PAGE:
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**Relative frequency** measures how frequently a certain value occurs in a dataset *relative *to the total number of values in a dataset.

You can use the following function in Python to calculate relative frequencies:

def rel_freq(x):freqs = [(value, x.count(value) / len(x)) for value in set(x)]return freqs

The following examples show how to use this function in practice.

**Example 1: Relative Frequencies for a List of Numbers**

The following code shows how to use this function to calculate relative frequencies for a list of numbers:

#define data data = [1, 1, 1, 2, 3, 4, 4] #calculate relative frequencies for each value in list rel_freq(data) [(1, 0.42857142857142855), (2, 0.14285714285714285), (3, 0.14285714285714285), (4, 0.2857142857142857)]

The way to interpret this output is as follows:

- The value “1” has a relative frequency of
**0.42857**in the dataset. - The value “2” has a relative frequency of
**0.142857**in the dataset. - The value “3” has a relative frequency of
**0.142857**in the dataset. - The value “4” has a relative frequency of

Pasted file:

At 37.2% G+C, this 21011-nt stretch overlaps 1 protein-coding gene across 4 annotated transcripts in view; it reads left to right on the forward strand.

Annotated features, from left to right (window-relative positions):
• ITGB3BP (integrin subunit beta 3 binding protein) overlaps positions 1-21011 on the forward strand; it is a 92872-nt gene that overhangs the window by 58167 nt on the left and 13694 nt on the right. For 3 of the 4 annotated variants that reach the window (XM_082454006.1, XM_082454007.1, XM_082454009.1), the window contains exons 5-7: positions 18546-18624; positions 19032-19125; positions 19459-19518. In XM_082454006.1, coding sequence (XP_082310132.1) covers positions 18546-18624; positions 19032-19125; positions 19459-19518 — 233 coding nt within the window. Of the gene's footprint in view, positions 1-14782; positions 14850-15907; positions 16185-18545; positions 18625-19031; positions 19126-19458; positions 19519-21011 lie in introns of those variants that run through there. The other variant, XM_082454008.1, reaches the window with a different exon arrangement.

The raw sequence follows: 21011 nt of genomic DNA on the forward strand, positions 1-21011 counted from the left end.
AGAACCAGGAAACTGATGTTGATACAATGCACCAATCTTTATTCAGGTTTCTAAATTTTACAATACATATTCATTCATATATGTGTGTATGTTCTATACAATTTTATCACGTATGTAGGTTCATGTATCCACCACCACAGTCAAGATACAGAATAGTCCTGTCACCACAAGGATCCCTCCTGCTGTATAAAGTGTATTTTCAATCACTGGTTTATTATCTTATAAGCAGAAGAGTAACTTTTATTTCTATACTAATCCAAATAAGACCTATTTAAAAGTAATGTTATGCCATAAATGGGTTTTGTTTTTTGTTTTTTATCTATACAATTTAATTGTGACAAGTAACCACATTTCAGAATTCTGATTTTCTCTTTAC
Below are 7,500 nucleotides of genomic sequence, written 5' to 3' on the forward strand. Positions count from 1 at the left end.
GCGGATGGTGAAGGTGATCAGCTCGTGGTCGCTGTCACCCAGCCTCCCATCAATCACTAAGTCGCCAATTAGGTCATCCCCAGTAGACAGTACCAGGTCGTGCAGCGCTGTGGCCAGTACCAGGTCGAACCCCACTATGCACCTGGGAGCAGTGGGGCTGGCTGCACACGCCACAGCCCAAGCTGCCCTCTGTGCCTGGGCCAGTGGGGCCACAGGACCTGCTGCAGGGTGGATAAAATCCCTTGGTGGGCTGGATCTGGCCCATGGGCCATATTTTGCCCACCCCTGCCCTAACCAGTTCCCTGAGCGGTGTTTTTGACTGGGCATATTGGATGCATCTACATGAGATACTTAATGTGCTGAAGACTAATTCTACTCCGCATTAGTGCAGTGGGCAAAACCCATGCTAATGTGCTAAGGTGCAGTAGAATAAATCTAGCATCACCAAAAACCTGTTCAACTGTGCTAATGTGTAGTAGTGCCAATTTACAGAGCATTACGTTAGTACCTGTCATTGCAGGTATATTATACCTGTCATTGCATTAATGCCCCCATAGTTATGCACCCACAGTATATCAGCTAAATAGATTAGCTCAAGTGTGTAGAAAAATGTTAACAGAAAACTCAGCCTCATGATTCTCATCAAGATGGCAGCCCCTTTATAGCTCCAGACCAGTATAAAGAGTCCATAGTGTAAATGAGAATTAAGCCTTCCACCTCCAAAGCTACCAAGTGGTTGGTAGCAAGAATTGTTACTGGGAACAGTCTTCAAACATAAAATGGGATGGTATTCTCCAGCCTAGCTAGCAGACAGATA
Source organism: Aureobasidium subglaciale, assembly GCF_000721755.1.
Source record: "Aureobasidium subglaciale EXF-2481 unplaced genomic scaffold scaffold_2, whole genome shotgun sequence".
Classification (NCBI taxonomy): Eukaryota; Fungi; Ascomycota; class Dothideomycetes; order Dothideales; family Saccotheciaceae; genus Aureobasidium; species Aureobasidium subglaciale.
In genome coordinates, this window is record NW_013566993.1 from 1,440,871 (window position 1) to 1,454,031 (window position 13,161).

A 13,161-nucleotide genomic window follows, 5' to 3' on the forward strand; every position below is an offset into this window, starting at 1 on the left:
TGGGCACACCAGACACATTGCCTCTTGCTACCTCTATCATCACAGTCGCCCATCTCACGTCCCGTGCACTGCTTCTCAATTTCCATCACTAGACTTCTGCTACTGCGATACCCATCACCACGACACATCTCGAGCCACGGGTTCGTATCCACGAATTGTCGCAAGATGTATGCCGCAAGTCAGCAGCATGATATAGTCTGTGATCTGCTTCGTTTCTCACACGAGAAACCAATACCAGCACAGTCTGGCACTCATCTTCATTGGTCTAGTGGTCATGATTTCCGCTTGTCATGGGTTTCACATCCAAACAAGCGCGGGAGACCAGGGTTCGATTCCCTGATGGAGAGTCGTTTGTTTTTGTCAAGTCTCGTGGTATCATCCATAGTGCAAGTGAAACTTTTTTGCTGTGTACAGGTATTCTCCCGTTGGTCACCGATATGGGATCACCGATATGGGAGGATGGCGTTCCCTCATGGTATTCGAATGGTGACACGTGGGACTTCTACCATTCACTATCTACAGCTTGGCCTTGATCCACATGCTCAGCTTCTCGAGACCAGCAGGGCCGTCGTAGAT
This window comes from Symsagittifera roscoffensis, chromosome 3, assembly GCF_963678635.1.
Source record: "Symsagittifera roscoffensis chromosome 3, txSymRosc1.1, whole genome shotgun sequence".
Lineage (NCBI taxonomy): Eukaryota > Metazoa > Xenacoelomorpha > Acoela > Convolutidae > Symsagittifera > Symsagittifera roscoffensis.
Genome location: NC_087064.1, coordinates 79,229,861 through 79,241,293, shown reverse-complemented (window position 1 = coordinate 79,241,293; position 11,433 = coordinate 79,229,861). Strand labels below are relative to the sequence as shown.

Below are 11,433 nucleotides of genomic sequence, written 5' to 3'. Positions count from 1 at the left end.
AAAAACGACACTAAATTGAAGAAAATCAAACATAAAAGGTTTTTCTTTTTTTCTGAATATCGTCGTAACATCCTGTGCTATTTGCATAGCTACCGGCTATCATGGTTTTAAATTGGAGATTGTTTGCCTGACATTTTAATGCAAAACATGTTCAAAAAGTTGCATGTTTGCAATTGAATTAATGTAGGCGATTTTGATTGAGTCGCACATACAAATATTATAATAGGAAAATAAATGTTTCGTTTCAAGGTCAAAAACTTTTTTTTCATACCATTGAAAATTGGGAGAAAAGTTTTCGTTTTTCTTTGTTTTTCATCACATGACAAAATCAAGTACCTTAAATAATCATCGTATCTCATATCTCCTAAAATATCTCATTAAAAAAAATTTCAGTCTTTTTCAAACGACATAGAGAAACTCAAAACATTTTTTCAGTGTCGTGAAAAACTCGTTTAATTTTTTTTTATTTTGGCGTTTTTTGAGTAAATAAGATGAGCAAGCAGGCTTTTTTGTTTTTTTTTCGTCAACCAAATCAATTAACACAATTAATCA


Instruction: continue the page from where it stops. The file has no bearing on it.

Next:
**0.28571**in the dataset.

You’ll notice that all of the relative frequencies add up to 1.

**Example 2: Relative Frequencies for a List of Characters**

The following code shows how to use this function to calculate relative frequencies for a list of characters:

#define data data = ['a', 'a', 'b', 'b', 'c'] #calculate relative frequencies for each value in list rel_freq(data) [('a', 0.4), ('b', 0.4), ('c', 0.2)]

The way to interpret this output is as follows:

- The value “a” has a relative frequency of
**0.4**in the dataset. - The value “b” has a relative frequency of
**0.4**in the dataset. - The value “c” has a relative frequency of
**0.2**in the dataset.

Once again, all of the relative frequencies add up to 1.

**Example 3: Relative Frequencies for a Column in a pandas DataFrame**

The following code shows how to use this function to calculate relative frequencies for a specific column in a pandas DataFrame:

import pandas as pd #define data data = pd.DataFrame({'A': [25, 15, 15, 14, 19], 'B': [5, 7, 7, 9, 12], 'C': [11, 8, 10, 6, 6]}) #calculate relative frequencies of values in column 'A' rel_freq(list(data['A'])) [(25, 0.2), (19, 0.2), (14, 0.2), (15, 0.4)]

The way to interpret this output is as follows:

- The value “25” has a relative frequency of
**0.2**in the column. - The value “19” has a relative frequency of
**0.2**in the column. - The value “14” has a relative frequency of
**0.2**in the column. - The value “15” has a relative frequency of
**0.4**in the column.

Once again, all of the relative frequencies add up to 1.

**Additional Resources**

Relative Frequency Calculator

Relative Frequency Histogram: Definition + Example

How to Calculate Relative Frequency in Excel